Don't hate me because I'm beautiful. Hate me because my marketing is kicking your ass.

Every year, Jack Henry & Associates has a huge sales meeting in July. And like most huge meetings, this one comes complete with keynote speakers.

I’ll be honest with you. In all the years I worked for JHA, not every sales meeting keynote speaker really resonated with me. For example, there was the guy who tried to climb Mount Everest – but failed. Or there was the guy who got up out of his wheelchair and walked across the stage like it was the first time he’d walked since his accident. People gasped in amazement, but I knew better. I’d hung out with him at the hotel bar the night before.

However, during the 2007 sales meeting, at the Gaylord Hotel in Grapevine, Texas, the keynote speaker spoke words that forever changed my life. No, I don’t remember the theme of his talk, nor do I remember the amazing achievement that propelled him into keynote speakerdom, nor do I even remember his name. What I do remember is hearing what has become my Golden Rule of marketing. This is what the man said:

You should hate your competitors and your competitors should hate you. If your competitors don’t hate you, you’re not working hard enough.

Let that sink in for a moment. Doesn’t it make you tingle?

Sure, I know hate isn’t a good thing. I remember my mom telling me I should never hate anyone. I remember countless nuns and priests telling me the same thing over the years. Yet here I stand before you, a self-avowed hater.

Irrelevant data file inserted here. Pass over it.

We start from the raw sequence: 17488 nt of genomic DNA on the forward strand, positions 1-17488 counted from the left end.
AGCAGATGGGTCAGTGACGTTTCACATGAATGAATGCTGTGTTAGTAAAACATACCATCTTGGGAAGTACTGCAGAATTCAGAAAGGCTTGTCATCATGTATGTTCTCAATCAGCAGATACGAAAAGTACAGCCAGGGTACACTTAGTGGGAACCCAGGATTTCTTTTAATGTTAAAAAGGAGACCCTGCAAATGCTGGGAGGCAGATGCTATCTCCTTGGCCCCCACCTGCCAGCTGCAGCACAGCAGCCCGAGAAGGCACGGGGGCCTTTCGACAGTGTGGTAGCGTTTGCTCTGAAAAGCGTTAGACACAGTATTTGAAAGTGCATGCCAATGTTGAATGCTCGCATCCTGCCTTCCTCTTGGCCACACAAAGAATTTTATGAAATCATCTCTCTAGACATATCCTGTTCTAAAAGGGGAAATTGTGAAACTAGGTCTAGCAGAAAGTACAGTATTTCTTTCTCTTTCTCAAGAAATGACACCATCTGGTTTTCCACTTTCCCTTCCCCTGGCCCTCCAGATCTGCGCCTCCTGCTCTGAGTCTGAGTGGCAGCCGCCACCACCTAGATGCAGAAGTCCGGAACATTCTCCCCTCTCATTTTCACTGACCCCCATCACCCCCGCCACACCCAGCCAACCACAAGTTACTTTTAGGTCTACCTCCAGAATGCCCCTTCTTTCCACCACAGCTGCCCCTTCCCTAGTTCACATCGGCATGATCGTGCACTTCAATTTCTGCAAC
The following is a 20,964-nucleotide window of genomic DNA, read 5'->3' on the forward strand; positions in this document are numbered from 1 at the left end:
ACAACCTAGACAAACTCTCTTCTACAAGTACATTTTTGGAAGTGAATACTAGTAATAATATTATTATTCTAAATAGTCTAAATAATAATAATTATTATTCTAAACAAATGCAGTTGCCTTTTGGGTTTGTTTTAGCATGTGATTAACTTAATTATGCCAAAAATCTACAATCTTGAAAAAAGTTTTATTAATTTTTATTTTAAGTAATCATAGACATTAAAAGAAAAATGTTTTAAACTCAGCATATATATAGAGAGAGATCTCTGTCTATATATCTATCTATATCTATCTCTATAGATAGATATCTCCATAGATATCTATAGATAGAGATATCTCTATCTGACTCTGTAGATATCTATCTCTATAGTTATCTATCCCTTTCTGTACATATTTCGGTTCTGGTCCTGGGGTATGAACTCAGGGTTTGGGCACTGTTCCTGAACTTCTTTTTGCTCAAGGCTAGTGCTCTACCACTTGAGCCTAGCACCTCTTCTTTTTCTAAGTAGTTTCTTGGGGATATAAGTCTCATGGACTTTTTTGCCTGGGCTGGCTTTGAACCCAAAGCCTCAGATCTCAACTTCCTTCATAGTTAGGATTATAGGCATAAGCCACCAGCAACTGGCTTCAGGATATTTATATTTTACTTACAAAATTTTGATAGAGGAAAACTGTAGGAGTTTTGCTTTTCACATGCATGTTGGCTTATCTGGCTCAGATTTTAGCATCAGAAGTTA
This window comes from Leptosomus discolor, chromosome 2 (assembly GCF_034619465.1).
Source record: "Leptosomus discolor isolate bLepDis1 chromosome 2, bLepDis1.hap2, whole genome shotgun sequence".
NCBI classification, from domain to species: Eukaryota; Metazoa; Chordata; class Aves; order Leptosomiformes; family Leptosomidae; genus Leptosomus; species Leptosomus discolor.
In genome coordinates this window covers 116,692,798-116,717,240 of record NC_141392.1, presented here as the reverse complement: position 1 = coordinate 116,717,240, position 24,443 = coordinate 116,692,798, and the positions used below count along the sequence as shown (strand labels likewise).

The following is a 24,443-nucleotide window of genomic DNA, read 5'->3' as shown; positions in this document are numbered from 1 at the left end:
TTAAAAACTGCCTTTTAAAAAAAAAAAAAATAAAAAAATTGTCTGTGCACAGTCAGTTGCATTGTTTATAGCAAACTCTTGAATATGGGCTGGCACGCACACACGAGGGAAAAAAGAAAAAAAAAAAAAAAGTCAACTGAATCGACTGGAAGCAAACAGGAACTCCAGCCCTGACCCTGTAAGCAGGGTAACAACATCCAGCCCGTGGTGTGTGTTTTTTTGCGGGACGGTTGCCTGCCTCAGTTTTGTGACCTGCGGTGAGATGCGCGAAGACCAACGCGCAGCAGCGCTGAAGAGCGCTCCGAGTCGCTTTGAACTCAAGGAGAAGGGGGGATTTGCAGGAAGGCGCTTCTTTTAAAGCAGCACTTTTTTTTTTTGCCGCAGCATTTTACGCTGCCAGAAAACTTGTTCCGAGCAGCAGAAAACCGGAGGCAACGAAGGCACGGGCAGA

Okay, okay, I’ll let you in on a little secret. I don’t really hate anybody. But that’s not the point of the Golden Rule. If you thought it was, you weren’t paying attention.

No, I don’t hate anyone – but you can bet your sweet bippy that I want my competitors to hate me. I work very hard to make sure my competitors hate me. I hope my competitors lie in bed at night popping Rolaids because of me. I hope they cringe at the very mention of my name. That’s the way I approach my own business, and that’s how I approach my customers’ competitors, as well.

So why do I want people to hate me? Simple. I let the hate motivate.

Think about it. If your competitors hate you, what does that mean? It probably means you’re doing well. In fact, it could mean that you’re doing very well.

So what does it mean if your competitors hate your marketing? The better question is, what does it mean if your competitors don’t hate your marketing? The short answer is, it means your marketing is kind of stinky.

Back when I was in charge of Symitar advertising – i.e., back when Symitar actually advertised – I made a point to focus every ad on factual information. For example, for more than a decade, Symitar didn’t lose a single client in a competitive take-away situation. That made for great ad material.

It was only after I left Symitar that other core processors began to tell me how much they hated my advertising. I remember running into one rep from another core processor at GAC in 2004. “Every time I saw that Symitar had come out with a new ad, I’d think, oh, s#%t, before I even read it,” he told me. I’d call that mission accomplished.

I’ll leave the decision to hate or not hate to you. But I will tell you in no uncertain terms that if your competitors don’t hate your marketing – obviously not all of your marketing, but at least some of it – you’d might as well just take those marketing dollars and flush them down the toilet.

That is all.


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© 2015 by John F. San Filippo

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